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Can mediation reduce the stress of your divorce?

On Behalf of | Sep 15, 2020 | Family Law Mediation |

There is no question that divorce is among the most stressful events you can go through. It means the separation of your life from your spouse’s, the division of your assets and the difficult decisions related to your children and pets. Divorce may bring challenges to your life emotionally, financially and perhaps even professionally, and it seems to many couples that the longer the divorce process takes, the more conflict and contention arise.

Fortunately, there is a way to minimize those stressors and reach a fair and equitable resolution to your marriage breakup. If you and your spouse choose to use mediation for your divorce instead of litigation, you may discover the process has the potential to be much less adversarial, faster, cheaper and better for everyone in the long run.

How can I benefit from mediation?

Mediation is a form of dispute resolution that involves you and your spouse bringing your conflicts and issues before a trained, neutral third party, a mediator. The mediator is not like a judge and does not make decisions like an arbitrator. Instead, you and your spouse discuss the issues between you, and the mediator guides your discussions, keeps you on track and uses gentle tactics to steer you away from fruitless arguments.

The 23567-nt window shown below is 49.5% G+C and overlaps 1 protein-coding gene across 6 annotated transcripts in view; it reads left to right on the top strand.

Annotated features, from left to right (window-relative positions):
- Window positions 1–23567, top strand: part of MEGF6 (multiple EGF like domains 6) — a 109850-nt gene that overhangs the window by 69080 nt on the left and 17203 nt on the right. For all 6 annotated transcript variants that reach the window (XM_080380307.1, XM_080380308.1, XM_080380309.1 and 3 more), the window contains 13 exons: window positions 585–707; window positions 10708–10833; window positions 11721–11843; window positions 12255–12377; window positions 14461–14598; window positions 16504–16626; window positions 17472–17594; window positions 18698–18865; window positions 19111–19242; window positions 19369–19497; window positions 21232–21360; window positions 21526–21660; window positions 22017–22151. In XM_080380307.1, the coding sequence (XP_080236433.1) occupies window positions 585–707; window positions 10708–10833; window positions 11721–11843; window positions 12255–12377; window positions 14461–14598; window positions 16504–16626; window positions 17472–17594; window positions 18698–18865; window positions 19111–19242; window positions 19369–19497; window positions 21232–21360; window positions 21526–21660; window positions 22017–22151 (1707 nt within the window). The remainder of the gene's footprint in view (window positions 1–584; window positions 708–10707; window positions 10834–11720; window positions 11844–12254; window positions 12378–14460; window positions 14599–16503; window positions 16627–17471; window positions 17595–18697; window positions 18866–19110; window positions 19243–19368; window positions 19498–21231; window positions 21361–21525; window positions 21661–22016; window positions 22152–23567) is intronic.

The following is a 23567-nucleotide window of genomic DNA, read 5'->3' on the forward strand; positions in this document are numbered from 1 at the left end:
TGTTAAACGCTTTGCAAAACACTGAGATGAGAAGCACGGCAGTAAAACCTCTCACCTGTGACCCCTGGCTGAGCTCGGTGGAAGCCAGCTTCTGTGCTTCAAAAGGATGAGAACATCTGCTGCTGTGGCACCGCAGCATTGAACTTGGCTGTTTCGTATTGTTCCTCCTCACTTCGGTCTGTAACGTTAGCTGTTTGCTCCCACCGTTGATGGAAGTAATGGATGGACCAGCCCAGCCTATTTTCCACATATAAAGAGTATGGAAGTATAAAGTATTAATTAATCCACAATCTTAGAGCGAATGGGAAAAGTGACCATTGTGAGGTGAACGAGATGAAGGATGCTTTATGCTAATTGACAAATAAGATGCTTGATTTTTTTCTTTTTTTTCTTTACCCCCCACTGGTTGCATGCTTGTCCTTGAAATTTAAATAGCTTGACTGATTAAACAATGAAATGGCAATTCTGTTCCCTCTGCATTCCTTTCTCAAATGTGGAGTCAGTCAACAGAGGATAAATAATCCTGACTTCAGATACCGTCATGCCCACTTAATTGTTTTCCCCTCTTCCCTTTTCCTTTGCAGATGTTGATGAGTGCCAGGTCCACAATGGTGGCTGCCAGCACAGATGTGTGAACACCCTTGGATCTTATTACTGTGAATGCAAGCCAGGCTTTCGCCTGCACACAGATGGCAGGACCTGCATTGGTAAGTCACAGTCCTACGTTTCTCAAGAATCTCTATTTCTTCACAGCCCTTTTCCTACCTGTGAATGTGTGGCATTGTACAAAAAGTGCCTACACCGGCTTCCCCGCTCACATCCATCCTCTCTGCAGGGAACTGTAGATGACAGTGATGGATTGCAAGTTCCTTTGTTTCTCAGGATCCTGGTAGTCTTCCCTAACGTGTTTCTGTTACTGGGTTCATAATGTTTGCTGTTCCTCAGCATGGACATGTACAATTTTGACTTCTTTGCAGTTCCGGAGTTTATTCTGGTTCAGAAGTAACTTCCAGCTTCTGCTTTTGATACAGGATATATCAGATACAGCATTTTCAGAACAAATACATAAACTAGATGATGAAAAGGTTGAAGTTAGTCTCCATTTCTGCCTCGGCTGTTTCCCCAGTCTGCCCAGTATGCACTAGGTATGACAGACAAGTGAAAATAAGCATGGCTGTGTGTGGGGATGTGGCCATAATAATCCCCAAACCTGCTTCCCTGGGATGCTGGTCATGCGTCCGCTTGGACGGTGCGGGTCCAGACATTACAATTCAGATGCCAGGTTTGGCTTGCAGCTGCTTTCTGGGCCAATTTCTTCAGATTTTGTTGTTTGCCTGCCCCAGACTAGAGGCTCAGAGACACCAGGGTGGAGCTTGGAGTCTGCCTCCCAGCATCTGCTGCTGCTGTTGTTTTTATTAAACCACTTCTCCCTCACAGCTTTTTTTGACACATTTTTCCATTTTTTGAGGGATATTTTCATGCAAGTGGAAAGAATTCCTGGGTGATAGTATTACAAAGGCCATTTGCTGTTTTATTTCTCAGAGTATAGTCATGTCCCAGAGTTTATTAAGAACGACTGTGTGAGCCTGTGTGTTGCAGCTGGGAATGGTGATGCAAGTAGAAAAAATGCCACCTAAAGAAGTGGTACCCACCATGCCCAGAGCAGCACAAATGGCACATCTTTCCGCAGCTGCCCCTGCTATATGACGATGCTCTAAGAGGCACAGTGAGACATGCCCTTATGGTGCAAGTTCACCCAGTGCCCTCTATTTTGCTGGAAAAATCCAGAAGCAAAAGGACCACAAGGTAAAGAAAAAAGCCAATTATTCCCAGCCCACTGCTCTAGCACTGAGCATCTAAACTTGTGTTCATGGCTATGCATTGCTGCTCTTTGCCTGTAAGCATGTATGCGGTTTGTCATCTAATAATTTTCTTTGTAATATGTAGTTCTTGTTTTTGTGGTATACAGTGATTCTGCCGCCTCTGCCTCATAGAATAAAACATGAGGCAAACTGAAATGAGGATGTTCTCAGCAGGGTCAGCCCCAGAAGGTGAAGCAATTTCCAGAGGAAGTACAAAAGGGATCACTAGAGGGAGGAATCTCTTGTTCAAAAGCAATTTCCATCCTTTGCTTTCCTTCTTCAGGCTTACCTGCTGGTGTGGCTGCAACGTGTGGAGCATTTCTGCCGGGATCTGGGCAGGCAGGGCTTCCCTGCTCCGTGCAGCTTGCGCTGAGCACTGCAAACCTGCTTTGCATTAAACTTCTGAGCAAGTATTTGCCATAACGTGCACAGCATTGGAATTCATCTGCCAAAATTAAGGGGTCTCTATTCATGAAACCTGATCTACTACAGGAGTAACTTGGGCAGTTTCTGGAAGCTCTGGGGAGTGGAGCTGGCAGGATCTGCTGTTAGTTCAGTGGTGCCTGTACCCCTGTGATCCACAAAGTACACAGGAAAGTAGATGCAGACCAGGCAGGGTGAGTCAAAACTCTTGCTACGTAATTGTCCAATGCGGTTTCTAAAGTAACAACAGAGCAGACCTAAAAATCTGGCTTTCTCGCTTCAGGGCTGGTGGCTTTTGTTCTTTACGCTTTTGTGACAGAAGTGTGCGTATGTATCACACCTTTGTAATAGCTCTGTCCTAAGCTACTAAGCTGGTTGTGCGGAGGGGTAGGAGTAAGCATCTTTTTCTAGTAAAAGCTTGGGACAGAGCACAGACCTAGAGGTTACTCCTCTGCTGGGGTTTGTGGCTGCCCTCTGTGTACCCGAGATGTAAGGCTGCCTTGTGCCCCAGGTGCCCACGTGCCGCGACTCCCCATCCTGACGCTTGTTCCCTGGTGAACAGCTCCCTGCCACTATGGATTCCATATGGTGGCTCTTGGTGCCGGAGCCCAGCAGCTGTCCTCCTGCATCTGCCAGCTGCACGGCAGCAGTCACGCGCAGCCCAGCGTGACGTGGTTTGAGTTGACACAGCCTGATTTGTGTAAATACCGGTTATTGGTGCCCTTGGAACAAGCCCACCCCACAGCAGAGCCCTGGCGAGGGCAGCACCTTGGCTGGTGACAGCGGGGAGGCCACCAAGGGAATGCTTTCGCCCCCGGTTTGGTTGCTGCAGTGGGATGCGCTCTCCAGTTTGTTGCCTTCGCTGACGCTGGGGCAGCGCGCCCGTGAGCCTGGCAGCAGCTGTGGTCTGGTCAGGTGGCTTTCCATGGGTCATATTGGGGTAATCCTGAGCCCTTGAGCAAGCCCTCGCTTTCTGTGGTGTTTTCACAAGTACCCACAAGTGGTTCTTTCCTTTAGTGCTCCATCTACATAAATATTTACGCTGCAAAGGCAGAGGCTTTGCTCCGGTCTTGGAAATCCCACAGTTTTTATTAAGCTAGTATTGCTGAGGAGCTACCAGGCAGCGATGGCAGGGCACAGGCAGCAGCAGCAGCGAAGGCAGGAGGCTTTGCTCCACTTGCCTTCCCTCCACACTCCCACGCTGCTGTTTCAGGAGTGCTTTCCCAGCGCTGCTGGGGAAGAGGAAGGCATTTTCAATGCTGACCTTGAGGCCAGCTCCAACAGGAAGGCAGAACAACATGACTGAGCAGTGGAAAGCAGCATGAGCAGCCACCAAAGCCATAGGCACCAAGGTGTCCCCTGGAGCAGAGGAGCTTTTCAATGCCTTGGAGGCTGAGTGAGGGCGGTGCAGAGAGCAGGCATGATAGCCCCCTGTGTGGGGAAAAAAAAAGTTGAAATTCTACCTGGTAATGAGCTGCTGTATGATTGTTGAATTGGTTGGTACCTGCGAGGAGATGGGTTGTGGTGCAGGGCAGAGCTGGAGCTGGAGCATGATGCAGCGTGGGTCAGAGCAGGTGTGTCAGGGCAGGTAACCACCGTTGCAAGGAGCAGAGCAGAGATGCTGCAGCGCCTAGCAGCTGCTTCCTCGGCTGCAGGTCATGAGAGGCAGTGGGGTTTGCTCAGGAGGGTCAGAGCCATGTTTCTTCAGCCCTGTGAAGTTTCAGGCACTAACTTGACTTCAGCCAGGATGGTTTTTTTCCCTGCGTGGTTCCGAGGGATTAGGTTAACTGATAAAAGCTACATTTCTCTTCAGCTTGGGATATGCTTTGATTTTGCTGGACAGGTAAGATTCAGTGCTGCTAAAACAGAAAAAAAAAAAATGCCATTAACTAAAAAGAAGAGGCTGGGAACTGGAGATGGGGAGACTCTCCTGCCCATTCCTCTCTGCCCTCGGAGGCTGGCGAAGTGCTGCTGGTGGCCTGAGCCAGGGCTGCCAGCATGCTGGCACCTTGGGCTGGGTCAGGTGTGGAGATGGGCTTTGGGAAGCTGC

The trick to a successful mediation is for you and your spouse to make honest disclosures and to have the goal of a fair resolution for both of you. You will likely meet more than once to discuss and negotiate a settlement. Some issues may resolve quickly, and others may take more work. However, couples who use mediation often cite the following benefits:

  • The process is confidential, unlike litigated divorce, which is a matter of public record.
  • You, not a judge, have more control over the terms that are best for your family.
  • Mediation may improve communication skills that are critical for many post-divorce parents.
  • You are not bound to the cookie-cutter solutions of the courts.
  • Your relationship with your ex is more likely to be amicable rather than contentious, as often happens after litigation.

The focus of mediation is not necessarily winning but rather reaching workable agreements. Because of this, you and your spouse may be more willing to compromise. Mediation is often a more positive process than litigation for parents, who may have to continue a relationship with each other while raising the children. However, you may find that your own peace of mind is intact after mediation, and this may improve your chances of a happy post-divorce life.